Records and Tapes RetailI would like to share with you my own retail experience selling records, tapes and accessories.  When I mention records and tapes it goes without saying that I am dating myself, but that's what I did back in the early 1980's in Parry Sound.  I had my own store in the local mall.  Back in that day malls were still enjoying a great deal of prosperity and rent was premium.  For the most part, each store tenant would be indebted for the minimal amount of rent, generally based on square footage.  However the total annual amount of 'square footage' rent paid would be used in a formula to set a maximum annual gross revenue ceiling.  In effect, the tenant's annual rent was based on square footage, or on percentage of annual gross sales, whichever was the greatest.  If the tenant's sales surpassed the ceiling, he or she would then be required to pay a percentage of the gross overage in what was often referred to as percentage rent.  It would seem logical that a larger store and more inventory should result in higher sales.  With more square footage the percentage rent was less, and sometimes nil due to having a much higher ceiling.  However whatever amount of percentage rent may have been saved could very well have been overshadowed by the increase in other expenses referred to in the rental contract.  Common area costs, maintenance, property taxes and so on are multiplied by the increased square footage.  A few thousand square feet can greatly increase such costs.  It seemed reasonable to pay for square footage rather than percentage rent.  Increased floor space would offer more retail opportunities.  However, keeping in mind that profit margins on music were conservative and so a higher volume of stock would need to be purchased, and better yet, sold!  If slim profit margins is one major contributing factor, the second would be consumer or market demand.  If there is no possible way to increase retail sales, then moving into a larger store would be all for nothing.  In fact the store could be in trouble, especially if the business borrowed capital to renovate and purchase additional inventory and not able to service the debt.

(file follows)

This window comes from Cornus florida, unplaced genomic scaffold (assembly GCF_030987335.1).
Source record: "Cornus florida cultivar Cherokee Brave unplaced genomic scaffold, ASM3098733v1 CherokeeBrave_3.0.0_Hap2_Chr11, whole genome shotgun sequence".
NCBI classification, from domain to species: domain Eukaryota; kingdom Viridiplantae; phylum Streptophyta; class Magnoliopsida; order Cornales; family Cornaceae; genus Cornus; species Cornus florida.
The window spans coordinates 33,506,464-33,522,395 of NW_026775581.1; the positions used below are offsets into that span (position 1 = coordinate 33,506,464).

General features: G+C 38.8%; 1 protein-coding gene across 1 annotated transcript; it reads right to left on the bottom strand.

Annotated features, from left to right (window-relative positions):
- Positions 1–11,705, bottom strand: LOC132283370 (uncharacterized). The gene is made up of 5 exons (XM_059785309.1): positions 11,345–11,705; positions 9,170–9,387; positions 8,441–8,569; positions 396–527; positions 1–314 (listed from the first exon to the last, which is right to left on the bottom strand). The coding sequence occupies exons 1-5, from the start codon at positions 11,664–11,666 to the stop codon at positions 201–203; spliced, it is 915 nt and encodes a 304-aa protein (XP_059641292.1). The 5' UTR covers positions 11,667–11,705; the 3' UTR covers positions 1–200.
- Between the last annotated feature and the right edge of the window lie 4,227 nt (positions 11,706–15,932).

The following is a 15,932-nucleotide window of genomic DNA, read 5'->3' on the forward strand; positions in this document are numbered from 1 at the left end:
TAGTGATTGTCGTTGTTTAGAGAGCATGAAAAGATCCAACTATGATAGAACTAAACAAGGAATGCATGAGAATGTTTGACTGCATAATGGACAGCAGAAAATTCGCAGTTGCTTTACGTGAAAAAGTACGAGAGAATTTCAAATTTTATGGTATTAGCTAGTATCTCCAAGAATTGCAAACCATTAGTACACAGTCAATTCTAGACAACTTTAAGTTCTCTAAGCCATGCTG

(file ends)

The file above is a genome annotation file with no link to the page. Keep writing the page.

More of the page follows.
Record and Tape Retail Store of the eightiesAs an independent operator, this business was tough.  I had only been open for some five months in a smaller store in the mall when a larger and central store in the mall became available.  With the business growing, the extra floor space and increased exposure seemed difficult to turn down.  In hindsight remaining in the smaller location would have been prudent to give the operation more time to grow, build on customer good will, earn more capital and give the store a chance to grow on a much stronger foundation.  It's human nature to jump to the conclusion that a good opportunity may never pass our way again.  I think it's safe to say that opportunities do come and go, and come around again, especially if we exercise patience.  The store did build a good customer base and was easy to sell to a growing wholesaler looking for retail opportunities.
McCann Records And Tapes (1982)More often than not, slow, steady and easy, indeed, wins the race!

As always, I welcome your feedback!